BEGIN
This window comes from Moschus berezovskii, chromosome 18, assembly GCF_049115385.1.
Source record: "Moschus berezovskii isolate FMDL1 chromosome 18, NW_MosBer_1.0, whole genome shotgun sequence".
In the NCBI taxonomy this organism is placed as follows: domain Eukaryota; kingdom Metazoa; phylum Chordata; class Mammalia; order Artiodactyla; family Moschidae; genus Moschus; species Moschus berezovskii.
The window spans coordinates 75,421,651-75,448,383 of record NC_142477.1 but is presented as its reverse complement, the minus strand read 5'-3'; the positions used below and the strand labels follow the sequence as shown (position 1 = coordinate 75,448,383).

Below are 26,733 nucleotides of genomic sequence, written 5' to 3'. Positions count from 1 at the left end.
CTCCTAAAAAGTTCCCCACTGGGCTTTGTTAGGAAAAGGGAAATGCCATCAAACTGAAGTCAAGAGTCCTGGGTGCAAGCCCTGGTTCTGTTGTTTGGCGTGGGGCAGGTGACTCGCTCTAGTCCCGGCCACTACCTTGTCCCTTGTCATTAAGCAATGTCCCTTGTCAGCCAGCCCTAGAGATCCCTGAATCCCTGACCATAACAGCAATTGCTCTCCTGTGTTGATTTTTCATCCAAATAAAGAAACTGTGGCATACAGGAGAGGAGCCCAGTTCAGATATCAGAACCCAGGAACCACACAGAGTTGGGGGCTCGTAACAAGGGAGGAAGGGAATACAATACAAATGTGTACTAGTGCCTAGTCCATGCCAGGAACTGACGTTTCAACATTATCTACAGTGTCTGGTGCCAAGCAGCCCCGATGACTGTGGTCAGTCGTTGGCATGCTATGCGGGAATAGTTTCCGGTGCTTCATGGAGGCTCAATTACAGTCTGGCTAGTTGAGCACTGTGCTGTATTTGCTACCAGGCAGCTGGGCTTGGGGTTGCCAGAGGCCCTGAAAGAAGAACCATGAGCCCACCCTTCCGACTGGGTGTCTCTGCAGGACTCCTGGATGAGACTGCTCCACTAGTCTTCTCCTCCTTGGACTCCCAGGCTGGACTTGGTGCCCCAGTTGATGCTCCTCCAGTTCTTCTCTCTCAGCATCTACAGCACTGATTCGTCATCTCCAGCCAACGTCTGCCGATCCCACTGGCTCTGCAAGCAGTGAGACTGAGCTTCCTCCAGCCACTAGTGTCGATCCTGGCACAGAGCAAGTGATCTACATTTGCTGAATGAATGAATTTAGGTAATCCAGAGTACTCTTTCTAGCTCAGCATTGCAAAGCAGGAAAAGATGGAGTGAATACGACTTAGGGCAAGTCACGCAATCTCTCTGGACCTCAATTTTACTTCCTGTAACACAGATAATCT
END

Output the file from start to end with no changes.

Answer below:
This window comes from Moschus berezovskii, chromosome 18, assembly GCF_049115385.1.
Source record: "Moschus berezovskii isolate FMDL1 chromosome 18, NW_MosBer_1.0, whole genome shotgun sequence".
In the NCBI taxonomy this organism is placed as follows: domain Eukaryota; kingdom Metazoa; phylum Chordata; class Mammalia; order Artiodactyla; family Moschidae; genus Moschus; species Moschus berezovskii.
The window spans coordinates 75,421,651-75,448,383 of record NC_142477.1 but is presented as its reverse complement, the minus strand read 5'-3'; the positions used below and the strand labels follow the sequence as shown (position 1 = coordinate 75,448,383).

Below are 26,733 nucleotides of genomic sequence, written 5' to 3'. Positions count from 1 at the left end.
CTCCTAAAAAGTTCCCCACTGGGCTTTGTTAGGAAAAGGGAAATGCCATCAAACTGAAGTCAAGAGTCCTGGGTGCAAGCCCTGGTTCTGTTGTTTGGCGTGGGGCAGGTGACTCGCTCTAGTCCCGGCCACTACCTTGTCCCTTGTCATTAAGCAATGTCCCTTGTCAGCCAGCCCTAGAGATCCCTGAATCCCTGACCATAACAGCAATTGCTCTCCTGTGTTGATTTTTCATCCAAATAAAGAAACTGTGGCATACAGGAGAGGAGCCCAGTTCAGATATCAGAACCCAGGAACCACACAGAGTTGGGGGCTCGTAACAAGGGAGGAAGGGAATACAATACAAATGTGTACTAGTGCCTAGTCCATGCCAGGAACTGACGTTTCAACATTATCTACAGTGTCTGGTGCCAAGCAGCCCCGATGACTGTGGTCAGTCGTTGGCATGCTATGCGGGAATAGTTTCCGGTGCTTCATGGAGGCTCAATTACAGTCTGGCTAGTTGAGCACTGTGCTGTATTTGCTACCAGGCAGCTGGGCTTGGGGTTGCCAGAGGCCCTGAAAGAAGAACCATGAGCCCACCCTTCCGACTGGGTGTCTCTGCAGGACTCCTGGATGAGACTGCTCCACTAGTCTTCTCCTCCTTGGACTCCCAGGCTGGACTTGGTGCCCCAGTTGATGCTCCTCCAGTTCTTCTCTCTCAGCATCTACAGCACTGATTCGTCATCTCCAGCCAACGTCTGCCGATCCCACTGGCTCTGCAAGCAGTGAGACTGAGCTTCCTCCAGCCACTAGTGTCGATCCTGGCACAGAGCAAGTGATCTACATTTGCTGAATGAATGAATTTAGGTAATCCAGAGTACTCTTTCTAGCTCAGCATTGCAAAGCAGGAAAAGATGGAGTGAATACGACTTAGGGCAAGTCACGCAATCTCTCTGGACCTCAATTTTACTTCCTGTAACACAGATAATCT